Friday, December 3, 2010

Bah, Humbug

There was a Christmas - about one hundred and three years ago - when all I wanted was the latest Donny Osmond album. I mean, I wanted it bad. I could taste the want. The sweet, purple want. I remember the thought going through my head that night, keeping me from sleep, "Please, please, please, if nothing else, PLEASE let me have that album!" It was a mantra - it was a prayer - to God? to Santa Claus? to my parents? I don't know now and I didn't know then - it was just a way to put inadequate words to my deep desire.

The next morning I ran down the stairs. There was a mountain of gifts around the tree, as there was every year. Propped right in the front and center was a flat square gift, addressed to me. My eyes widened. Could it be? I wanted it so badly and there it - probably - was. I picked it up and held it for a moment - wanting to savor that feeling of anticipation. I looked at my parents - roused far too early, but smiling indulgently at me - "Open it!" I ripped back the paper to reveal the face of one harmless, cute boy with big brown eyes and huge white teeth. I hugged it. I squealed. I slit the thin protective covering with my thumbnail and ripped it from the album cover. I slid back the lid of the hi-fi so that I could play it immediately. Surely this would be a grand contribution to the Christmas joy of my entire family. (Christmases yet to come were generally set to soundtracks, too - most memorably Jethro Tull's Aqualung and Queen's News of the World. My parents - lovers of Herb Albert and the Tijuana Brass that they were - could not possibly have appreciated this - but they understood and always allowed it.)

There were more gifts - a lot more - but I couldn't tell you what another one of them was. I had to be torn away from reading the liner notes to even be coerced into opening the rest of my presents. Sigh. That album - which probably set my parents back $7 - was all that I needed or wanted. It satisfied me to my core.

Albums (and tapes and CDs...) were always high on my wish list. Weren't albums great? I mean - you got the music, sure, but you also more often than not got a work of art. Sometimes you got a poster. Usually you got all the lyrics. Generally, there were photos. Every now and then there were stories. Yep. There was a lot more to getting an album than getting some songs to listen to. Getting a new album was an experience.

I can't imagine that the same joy is present when one opens a gift card good for a download.

There is a lack of - tangibility. Maybe that is what is lacking from Christmas present.

I loved buying (and making!) Christmas gifts. I made it a year round activity - carefully choosing items that I felt the recipient would enjoy - cherish, even. I never wanted anyone to feel like they were an afterthought. Oh, and I bought gifts for EVERYbody. If you were in my life, you were getting a present (and it was probably going to be a good one). When I erred, it was always on the side of excess. I lost a boyfriend or two because I went a little prematurely overboard with the giftage, inadvertently creating a situation of obligation and guilt (and probably fear). It wasn't my intent - I just - liked buying gifts. I made a co-worker or two uncomfortable when I presented gifts that were clearly not anticipated. Flowers were generally delivered to me later that day. Again - I'd clearly incited guilt, when all I'd meant to do was spread the love. When my kids were in elementary school, they not only took gifts for their teachers, and for each of their 'specials' teachers (art, gym, music..), but they were also sent with a little bag of treats on the last day before break - lip balms, candies, things like that, which they gave to the crossing guard and the cafeteria workers and, and, and..... I know those people liked being acknowledged, but I know that it meant even more to my kids to be able to give them something.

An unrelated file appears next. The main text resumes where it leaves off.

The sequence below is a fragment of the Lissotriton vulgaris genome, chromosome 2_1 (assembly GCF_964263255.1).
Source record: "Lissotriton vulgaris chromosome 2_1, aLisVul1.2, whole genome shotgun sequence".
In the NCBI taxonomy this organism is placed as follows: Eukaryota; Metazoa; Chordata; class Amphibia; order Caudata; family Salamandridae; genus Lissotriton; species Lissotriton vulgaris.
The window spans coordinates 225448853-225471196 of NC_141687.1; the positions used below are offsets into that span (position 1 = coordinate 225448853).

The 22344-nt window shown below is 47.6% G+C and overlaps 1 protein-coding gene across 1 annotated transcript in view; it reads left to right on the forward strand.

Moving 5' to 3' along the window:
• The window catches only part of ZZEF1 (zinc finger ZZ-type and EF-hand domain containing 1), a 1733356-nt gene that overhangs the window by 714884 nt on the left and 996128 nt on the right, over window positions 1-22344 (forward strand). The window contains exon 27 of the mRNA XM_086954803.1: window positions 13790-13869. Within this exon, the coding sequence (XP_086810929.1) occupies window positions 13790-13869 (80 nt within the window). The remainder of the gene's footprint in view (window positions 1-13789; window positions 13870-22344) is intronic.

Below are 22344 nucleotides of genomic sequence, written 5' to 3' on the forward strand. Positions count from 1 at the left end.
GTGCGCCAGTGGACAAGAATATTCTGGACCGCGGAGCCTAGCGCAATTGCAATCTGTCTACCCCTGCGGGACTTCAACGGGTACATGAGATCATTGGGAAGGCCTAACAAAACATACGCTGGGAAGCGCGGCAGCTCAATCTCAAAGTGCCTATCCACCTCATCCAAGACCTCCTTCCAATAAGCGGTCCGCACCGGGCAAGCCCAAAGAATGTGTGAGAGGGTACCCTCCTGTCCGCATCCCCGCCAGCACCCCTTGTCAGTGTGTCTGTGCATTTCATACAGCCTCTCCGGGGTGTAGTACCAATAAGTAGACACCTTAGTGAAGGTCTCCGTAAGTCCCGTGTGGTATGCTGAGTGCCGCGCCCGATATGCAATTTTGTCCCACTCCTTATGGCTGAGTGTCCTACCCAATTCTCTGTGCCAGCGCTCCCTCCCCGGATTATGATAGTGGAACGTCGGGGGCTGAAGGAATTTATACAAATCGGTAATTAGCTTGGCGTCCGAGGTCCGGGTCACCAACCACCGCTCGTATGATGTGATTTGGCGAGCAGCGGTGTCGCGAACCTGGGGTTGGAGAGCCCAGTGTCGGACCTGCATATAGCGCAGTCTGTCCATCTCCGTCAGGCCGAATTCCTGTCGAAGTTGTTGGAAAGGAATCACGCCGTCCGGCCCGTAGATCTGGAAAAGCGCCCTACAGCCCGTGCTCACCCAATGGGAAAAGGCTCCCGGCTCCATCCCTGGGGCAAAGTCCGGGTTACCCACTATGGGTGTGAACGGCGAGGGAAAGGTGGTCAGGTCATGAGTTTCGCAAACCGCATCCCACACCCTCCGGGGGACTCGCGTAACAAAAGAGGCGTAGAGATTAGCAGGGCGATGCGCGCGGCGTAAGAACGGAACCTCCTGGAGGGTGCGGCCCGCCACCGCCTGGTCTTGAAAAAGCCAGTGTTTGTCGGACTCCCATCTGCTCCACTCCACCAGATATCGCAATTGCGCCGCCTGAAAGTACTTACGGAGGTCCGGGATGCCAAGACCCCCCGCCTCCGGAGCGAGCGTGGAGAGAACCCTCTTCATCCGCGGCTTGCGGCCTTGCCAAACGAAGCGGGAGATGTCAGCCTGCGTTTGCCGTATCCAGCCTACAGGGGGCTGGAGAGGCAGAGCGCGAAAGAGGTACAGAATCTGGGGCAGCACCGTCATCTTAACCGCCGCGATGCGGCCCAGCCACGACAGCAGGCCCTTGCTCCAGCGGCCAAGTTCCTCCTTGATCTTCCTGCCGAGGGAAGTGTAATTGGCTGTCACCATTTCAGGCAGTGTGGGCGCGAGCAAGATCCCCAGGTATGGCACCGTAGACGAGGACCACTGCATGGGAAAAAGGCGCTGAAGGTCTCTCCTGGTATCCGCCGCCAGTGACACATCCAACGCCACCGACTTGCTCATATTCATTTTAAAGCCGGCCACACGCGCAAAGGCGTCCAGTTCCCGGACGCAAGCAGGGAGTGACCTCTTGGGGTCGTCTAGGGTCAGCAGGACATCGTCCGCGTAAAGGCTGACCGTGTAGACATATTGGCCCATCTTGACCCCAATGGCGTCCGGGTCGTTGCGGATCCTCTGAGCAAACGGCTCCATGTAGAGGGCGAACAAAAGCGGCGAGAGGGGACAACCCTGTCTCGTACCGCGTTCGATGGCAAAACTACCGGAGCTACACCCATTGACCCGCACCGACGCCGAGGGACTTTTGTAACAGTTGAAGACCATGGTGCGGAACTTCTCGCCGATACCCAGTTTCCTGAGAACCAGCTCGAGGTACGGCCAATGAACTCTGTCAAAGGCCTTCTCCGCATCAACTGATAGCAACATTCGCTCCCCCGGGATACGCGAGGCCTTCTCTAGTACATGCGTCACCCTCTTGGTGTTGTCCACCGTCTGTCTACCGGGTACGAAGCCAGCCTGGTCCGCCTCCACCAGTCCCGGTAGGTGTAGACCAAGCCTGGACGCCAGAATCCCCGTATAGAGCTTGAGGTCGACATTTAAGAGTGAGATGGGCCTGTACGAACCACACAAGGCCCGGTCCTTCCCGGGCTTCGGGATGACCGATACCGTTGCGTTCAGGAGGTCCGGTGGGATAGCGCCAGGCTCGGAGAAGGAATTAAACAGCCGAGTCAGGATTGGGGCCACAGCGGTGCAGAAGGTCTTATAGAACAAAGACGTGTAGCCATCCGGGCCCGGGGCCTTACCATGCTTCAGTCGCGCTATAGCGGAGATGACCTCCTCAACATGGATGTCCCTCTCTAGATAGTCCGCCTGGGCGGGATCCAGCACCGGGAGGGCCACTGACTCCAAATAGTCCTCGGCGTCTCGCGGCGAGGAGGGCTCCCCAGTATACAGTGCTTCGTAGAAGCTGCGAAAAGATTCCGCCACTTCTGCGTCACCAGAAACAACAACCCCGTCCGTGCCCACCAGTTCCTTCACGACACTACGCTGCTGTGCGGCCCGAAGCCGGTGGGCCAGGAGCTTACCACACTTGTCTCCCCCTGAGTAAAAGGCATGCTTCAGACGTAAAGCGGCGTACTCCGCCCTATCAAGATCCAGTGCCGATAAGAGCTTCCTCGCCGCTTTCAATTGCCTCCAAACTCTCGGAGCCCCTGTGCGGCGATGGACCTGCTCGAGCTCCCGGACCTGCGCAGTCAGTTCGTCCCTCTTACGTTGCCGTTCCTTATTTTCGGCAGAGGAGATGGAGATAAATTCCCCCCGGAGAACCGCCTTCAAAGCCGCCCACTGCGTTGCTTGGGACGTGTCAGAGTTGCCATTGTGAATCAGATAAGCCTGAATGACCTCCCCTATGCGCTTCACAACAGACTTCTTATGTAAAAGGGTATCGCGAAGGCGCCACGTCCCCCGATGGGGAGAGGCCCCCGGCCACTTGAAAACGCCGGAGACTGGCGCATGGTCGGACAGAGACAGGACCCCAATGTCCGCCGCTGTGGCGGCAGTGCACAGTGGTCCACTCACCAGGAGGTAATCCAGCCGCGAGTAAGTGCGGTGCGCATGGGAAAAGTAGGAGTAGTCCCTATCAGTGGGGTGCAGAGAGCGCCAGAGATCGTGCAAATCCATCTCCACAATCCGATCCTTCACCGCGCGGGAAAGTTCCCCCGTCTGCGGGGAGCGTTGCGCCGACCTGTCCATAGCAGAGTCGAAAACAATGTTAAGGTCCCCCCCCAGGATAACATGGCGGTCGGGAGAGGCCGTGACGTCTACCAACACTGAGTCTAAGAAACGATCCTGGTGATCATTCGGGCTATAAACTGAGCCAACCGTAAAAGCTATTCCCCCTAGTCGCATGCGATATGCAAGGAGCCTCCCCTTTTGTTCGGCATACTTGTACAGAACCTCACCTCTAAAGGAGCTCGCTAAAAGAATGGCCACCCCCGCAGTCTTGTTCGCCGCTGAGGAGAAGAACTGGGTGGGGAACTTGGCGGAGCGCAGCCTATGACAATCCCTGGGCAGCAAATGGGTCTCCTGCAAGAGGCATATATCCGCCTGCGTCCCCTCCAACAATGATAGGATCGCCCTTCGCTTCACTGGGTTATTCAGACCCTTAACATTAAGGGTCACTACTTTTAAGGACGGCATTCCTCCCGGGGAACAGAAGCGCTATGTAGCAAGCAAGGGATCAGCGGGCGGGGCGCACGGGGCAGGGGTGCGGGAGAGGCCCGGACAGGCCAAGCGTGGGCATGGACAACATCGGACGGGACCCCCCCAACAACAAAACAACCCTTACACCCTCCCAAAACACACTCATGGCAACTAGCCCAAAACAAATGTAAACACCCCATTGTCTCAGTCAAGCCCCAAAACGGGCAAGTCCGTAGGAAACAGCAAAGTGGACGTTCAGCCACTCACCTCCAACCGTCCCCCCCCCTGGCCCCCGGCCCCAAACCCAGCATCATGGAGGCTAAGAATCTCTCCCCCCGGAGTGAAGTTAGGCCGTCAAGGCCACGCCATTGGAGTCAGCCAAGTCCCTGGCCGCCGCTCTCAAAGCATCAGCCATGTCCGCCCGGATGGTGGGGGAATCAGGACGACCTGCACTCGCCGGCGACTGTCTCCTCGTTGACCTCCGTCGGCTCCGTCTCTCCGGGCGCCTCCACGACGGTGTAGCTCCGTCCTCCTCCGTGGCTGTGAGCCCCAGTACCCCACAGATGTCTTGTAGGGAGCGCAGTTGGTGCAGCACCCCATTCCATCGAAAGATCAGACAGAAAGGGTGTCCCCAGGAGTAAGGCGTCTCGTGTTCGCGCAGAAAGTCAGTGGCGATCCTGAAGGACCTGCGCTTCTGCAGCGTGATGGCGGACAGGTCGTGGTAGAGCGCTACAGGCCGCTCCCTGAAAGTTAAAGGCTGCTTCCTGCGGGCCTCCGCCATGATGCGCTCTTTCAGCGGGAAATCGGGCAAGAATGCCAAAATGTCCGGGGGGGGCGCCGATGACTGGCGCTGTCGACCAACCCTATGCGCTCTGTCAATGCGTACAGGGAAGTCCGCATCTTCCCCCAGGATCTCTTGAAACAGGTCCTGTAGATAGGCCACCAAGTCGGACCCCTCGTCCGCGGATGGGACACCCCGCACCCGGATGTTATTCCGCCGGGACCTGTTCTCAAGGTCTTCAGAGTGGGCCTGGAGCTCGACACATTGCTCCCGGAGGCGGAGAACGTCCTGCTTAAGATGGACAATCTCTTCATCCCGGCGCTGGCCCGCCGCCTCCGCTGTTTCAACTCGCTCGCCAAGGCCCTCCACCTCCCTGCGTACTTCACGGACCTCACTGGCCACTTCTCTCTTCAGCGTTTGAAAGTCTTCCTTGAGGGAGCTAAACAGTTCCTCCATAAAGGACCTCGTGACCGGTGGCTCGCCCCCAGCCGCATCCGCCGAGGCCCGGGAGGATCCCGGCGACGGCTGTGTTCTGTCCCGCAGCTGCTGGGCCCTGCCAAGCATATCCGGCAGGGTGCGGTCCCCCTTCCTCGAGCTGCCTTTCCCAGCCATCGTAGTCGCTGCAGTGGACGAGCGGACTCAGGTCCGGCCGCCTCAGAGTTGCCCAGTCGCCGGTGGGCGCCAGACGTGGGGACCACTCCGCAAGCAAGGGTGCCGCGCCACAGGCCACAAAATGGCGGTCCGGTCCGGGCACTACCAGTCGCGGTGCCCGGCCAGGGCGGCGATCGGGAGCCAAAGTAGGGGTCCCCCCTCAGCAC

It feels wonderful to give.

And that is DEFINITELY something that is lacking from Christmas present. We live on a budget and every year it feels like a tight one and every year it manages to get just a little tighter. A few years ago I started really paring down that list of people I bought for. Then I pared it down some more. I stopped sending Christmas cards. I pared it down some more. Then I pared down the amount I could spend on the very small handful of people I still bought for. And then I pared it down some more. This year I am buying next to nothing for next to no-one.

And it makes me sad.

It makes me sad when I'm in a store and I think, "so and so would love that!" And I pick it up and consider it and put it back. I don't exchange gifts with so and so anymore. If I buy something for so and so, then I need to buy something for..... it snowballs quickly and gets out of hand. I walk away, humbug setting in just a little more deeply.